It took me five years to have sex with a man sober. I wasn’t quite sure why I was doing it. I knew I liked women, dated women, and had my heart broken by more women than I care to admit.
I spent every waking moment consumed with my sexuality. Trying to find a reason why I was sleeping with men. I like the attention. I’m just horny and open-minded. I could never actually love a man. If all else failed, I would think, hey, I was drunk. God knows I’ve done crazier things while plastered.
Finally, I decided I needed to do it. I needed to have sex with a man sober. After it was done, I didn’t feel like the whole world made perfect sense. I didn’t feel like this was something I was missing and needed. I ended up more confused. It felt like any other one-night stand I had with a woman. Meh.
When I started sleeping with a guy I developed feelings for, that’s when clarity hit. I can do this. I can definitely date and love a man. I knew what I wanted, and I could finally go out and get it. I was pumped. Now I can date both straight girls AND gay guys. My dating pool has doubled!
In one of the proudest moments of my life, I changed my OkCupid profile from straight to bisexual. Suddenly, I had offers for orgies and BDSM play, but I decided to ignore those in the hopes of meeting people of both sexes I could connect with.
My first OkCupid date with a gay man:
Everything was going pretty well considering it was a first date, but I wasn’t focused on anything he was saying. Thirty minutes passed and there had been no mention of me being bi. He knows, right? Then he broached the topic of coming out. He went first. I then explained I didn’t really have a traditional coming out story being bisexual.
“Oh, you’re bi?” I couldn’t decide if his tone was surprise or judgment.
“Yeah. Did you not see it on my OkCupid profile?”
“No, I must have missed it. I just assumed you were gay.”
I smiled. There was an awkward pause, and I saw it in his face. It wasn’t judgment like I suspected. It was pity. And while he didn’t say anything else, nothing else needed to be said.
At first I blamed myself. I guess I should have confirmed he knew. There was no reason for him to assume I was bisexual. Then I got pissed. Why the fuck does it matter? Where does he get off in denying someone else’s sexuality? How does he not see the hypocrisy?
Then I started to freak out. Is this always how it’s going to be? Am I always going to have to prove to people I’m bisexual? No one has to prove he’s gay or straight. What is this hetero and homonormative crap?
Then I started to freak out. Is this always how it’s going to be? Am I always going to have to prove to people I’m bisexual?
After that first date, my worry was only reaffirmed. I had plenty of gay men tell me exactly what he was thinking, “Oh honey, you’ll get there soon. We all did.” And every time I heard it, or saw their pitying, smug faces, I started questioning myself. Maybe it is just a phase. Maybe I am just straight or gay. I mean, where are all the other bisexual men and not the ones using it as a stepping-stone to coming out gay?
Questioning my attraction to men, I went back to dating straight women, but still identified as bisexual.
My first date with a woman went like this:
We were talking about what we do, and with no segue she said, “So your profile says you’re bisexual.”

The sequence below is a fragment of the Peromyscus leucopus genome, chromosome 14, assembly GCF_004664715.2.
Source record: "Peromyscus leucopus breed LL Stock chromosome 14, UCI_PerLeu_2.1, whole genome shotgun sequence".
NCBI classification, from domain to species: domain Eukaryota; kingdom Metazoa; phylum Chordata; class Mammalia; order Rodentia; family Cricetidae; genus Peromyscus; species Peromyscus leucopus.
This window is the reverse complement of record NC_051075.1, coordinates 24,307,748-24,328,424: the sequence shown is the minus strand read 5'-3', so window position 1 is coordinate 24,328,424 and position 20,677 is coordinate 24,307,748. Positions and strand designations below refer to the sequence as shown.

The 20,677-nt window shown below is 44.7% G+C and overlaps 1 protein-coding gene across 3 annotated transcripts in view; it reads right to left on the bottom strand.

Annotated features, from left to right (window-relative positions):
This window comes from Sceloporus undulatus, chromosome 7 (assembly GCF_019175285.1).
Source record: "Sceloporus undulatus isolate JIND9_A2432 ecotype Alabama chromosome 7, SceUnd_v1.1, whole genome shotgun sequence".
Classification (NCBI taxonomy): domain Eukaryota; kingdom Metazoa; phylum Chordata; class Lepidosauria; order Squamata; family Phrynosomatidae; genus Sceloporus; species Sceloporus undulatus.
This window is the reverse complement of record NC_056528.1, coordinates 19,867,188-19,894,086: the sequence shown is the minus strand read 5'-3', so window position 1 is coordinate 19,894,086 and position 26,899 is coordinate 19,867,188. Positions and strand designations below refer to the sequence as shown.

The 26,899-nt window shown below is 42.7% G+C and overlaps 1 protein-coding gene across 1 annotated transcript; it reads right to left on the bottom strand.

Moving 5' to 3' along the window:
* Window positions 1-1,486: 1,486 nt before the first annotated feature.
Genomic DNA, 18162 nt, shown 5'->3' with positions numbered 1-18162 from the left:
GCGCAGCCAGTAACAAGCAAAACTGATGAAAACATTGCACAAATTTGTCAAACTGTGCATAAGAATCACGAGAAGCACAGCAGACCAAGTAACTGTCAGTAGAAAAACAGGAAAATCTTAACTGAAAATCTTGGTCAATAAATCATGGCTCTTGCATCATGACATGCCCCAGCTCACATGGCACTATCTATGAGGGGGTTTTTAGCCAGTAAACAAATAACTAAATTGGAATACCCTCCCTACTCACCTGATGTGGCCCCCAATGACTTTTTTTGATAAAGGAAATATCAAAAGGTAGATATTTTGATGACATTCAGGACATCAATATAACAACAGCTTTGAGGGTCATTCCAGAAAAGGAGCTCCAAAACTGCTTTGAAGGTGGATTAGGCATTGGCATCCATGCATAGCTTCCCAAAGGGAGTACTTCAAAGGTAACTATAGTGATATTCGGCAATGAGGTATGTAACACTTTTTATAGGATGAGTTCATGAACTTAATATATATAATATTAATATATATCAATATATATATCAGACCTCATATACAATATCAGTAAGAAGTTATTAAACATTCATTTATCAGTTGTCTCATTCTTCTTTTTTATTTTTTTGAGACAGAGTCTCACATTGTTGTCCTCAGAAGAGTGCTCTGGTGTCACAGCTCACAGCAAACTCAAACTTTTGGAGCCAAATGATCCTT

“Yep.” She cocked her head to the side, and I could see the cogs turning in her brain.
“What is that like? I never met a truly bisexual man.” She was looking at me as if I were a unicorn in a glass case.
I wasn’t sure how to respond. “It’s good.”
“So who do you like more?”
“You know how some people like apples and some people like oranges? I like both.”
The nonstop interrogation continued, and while she asked everything very politely, I didn’t want to delve into my sex life, my struggles, and my confusion with someone I hardly knew.
After that date, I developed a little speech to give in response to these types of questions. It’s tough, because people often don’t believe you, but I do like having dating options, etc. I delicately walk the line between most people don’t understand and it’s actually not that different from being straight or gay.
Of course, not everyone I dated was like this. I dated a gay guy for nine months who was great. He accepted me and didn’t question my identity. I felt loved. Unfortunately, things didn’t work out, and only now, since I’ve started dating my bisexual girlfriend, do I realize why.
What it comes down to is simple: She gets me and I get her. It’s more than acceptance and sympathy. It’s understanding and empathy. I was crying in my therapist’s office when I told him how much I loved her.
“Why do you love her?” he asked.
“Because it has never felt so good to be me and all of me. It’s never felt so good to not be questioned. To be completely understood.”
I’ve since changed my little speech when people ask what it’s like to be bisexual. It is different from being straight and gay. It’s really fucking different, and I want you to understand that.
As a cis-gendered bisexual man I will never know what it’s like to be straight, gay, transsexual, pansexual, or asexual. But I accept you, I love you, and I do my best to understand what it’s like to be you.
I’ve been lucky to find someone who understands me. Who doesn’t put me into a box. She is also bisexual, and I know that’s not a coincidence. Will I only be able to date bisexual people from now on? I don’t know. What I do know is how good it feels to be understood.
Photo via Alan Light/Flickr (CC BY 2.0)